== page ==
An Apple patent filed in late 2009 gives us a few clues about its possible future plans for streaming music—namely, that you'll start streaming from your device, and seamless finish streaming from a remote source (Apple's huge server farm in North Carolina, most probably, although there's also news about a new farm in Silicon Valley).
"In some embodiments, the user will be able to enable a partial storage/streaming option on their iTunes application," the patent notes, and the tune could start playing from your local device while the code goes off and handshakes with Apple's storage facility "requesting a stream of the remaining portion of the media item upon starting local playback." That's pretty neat, and it could mean a much lighter burden on your Mac's (or PC's) hard drives as you'd technically only have to store parts of every file you've bought rather than the full-sized MP3. There's also the facility to store the files 100% on a cloud storage system, meaning you'd take up literally no space on your local drives—this may be even more convenient and brings the added benefit of no threat of data loss when one of your own drives goes bad, though it does come at the expense of eating up bandwidth.
We wonder how the fixed-line ISPs and 3G mobile suppliers will react to this, in an age of throttling and download ceilings, especially since Apple's the biggest digital music supplier in the U.S.
Security would be handled by way of authenticated devices—similar to how iTunes is limited to five installations on one account now—which means even if someone else gains access to your cloud library, they wouldn't be able to play any content, although there's also a traditional password access layer and the possibility of streaming the data in encrypted format.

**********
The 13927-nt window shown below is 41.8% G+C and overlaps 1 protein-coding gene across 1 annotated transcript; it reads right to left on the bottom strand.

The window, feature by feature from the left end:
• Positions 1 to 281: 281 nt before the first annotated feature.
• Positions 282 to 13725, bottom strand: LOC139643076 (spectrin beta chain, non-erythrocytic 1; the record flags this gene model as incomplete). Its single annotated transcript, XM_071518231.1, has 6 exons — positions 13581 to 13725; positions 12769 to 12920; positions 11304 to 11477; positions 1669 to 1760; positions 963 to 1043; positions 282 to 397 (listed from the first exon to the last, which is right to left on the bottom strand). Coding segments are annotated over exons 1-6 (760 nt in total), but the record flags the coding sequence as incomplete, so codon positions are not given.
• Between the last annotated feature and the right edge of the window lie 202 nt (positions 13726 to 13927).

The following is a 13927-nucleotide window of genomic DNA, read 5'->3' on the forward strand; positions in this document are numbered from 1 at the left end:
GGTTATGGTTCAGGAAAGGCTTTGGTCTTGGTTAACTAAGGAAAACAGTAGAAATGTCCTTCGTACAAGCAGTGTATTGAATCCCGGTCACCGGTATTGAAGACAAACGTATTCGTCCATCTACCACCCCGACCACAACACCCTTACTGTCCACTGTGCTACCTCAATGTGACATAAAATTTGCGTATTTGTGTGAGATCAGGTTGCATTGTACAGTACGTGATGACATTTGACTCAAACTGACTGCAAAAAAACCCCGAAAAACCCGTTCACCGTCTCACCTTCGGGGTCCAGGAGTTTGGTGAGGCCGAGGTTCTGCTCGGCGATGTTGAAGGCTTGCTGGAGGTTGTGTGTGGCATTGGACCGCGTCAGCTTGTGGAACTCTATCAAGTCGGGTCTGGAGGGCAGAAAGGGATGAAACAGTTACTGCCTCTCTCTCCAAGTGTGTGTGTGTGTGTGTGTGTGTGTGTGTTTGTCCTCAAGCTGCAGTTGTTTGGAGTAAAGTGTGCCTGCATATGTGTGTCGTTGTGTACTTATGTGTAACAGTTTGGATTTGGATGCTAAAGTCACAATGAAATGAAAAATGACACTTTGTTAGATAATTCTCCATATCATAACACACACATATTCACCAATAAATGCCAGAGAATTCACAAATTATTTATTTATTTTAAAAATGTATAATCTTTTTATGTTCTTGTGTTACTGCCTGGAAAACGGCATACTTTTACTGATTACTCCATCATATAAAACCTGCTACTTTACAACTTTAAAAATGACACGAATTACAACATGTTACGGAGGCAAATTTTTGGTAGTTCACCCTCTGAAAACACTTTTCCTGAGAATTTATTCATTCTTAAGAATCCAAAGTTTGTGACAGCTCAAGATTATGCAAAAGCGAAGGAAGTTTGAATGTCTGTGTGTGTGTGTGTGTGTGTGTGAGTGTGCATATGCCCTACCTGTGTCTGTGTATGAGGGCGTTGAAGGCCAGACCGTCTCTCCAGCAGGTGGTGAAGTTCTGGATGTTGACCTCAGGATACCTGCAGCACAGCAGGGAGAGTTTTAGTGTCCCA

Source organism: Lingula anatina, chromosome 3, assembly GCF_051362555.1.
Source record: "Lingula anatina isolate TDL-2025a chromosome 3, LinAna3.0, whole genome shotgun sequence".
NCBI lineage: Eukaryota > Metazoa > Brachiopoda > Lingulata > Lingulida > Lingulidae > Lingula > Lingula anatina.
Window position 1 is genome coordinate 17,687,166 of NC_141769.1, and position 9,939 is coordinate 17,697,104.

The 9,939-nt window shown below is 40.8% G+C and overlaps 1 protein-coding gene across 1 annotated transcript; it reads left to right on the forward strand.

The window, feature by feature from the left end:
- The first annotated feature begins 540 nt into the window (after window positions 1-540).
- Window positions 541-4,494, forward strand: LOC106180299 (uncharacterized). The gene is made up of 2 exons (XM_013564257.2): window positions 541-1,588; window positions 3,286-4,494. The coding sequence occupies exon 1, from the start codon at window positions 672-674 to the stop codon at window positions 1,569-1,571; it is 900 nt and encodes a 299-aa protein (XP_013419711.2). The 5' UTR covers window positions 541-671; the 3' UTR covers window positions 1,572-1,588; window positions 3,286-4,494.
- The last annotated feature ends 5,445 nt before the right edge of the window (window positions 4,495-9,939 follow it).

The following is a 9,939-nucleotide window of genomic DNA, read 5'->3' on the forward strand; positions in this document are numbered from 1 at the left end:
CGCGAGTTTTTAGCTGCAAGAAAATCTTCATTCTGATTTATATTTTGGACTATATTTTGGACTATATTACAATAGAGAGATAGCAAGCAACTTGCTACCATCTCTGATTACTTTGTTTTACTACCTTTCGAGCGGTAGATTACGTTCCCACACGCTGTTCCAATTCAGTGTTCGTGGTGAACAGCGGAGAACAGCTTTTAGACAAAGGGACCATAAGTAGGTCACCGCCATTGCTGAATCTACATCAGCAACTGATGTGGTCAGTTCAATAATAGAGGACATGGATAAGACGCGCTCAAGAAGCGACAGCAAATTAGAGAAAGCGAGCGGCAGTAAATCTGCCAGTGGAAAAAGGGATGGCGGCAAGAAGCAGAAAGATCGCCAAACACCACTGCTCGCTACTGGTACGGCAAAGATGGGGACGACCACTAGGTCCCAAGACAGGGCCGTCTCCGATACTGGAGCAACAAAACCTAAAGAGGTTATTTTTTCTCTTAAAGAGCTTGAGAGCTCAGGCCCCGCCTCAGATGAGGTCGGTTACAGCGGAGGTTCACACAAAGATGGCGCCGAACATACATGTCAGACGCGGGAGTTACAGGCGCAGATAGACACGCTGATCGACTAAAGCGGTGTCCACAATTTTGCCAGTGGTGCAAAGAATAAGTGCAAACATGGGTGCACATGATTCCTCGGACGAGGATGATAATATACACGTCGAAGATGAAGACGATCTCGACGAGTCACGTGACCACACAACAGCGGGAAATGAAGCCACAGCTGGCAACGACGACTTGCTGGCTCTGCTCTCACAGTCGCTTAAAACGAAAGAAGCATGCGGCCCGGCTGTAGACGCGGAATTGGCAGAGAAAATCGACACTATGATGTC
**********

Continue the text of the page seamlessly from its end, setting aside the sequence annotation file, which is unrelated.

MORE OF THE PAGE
Apple's also got an eye on protecting the music label's IP, and notes that "to ensure that devices could only stream media items that the user has purchased or to which the user otherwise has legal access, the content source could require an authentication scheme (e.g., a username and password, or a secure token)." That sounds a little weak, and in this implementation there's no hint that Apple will scan your non-iTunes-purchased MP3s to see if they're legal or not, but it does afford a degree of protection.
There's also mention of chapter markers in audio books, network-specific data sizes (smaller for 3G, bigger for 4G and even 5G), and repeated use of the phrase "seamless" when it comes to mixing part-local, part-remote files—a system that would be "invisible to the user."
The patent shows us how we may be able to soon access our media library on the go without having to sync with a computer and select the music you'd like to listen to, much as services offered by rivals like Spotify do. We have a couple of questions about how it works, including if we'll have to upload our existing files or merely let iTunes recognize them and then access them from a central file vault, and if the system also covers movies and TV shows. Though it's possible the patent was only filed to protect against far-future plans, the idea of reduced burden on local storage makes us once again wonder about those plans for a low-memory iPhone "lite"...
[Image: Flickr user mollyali]
Read More: Most Innovative Companies: Apple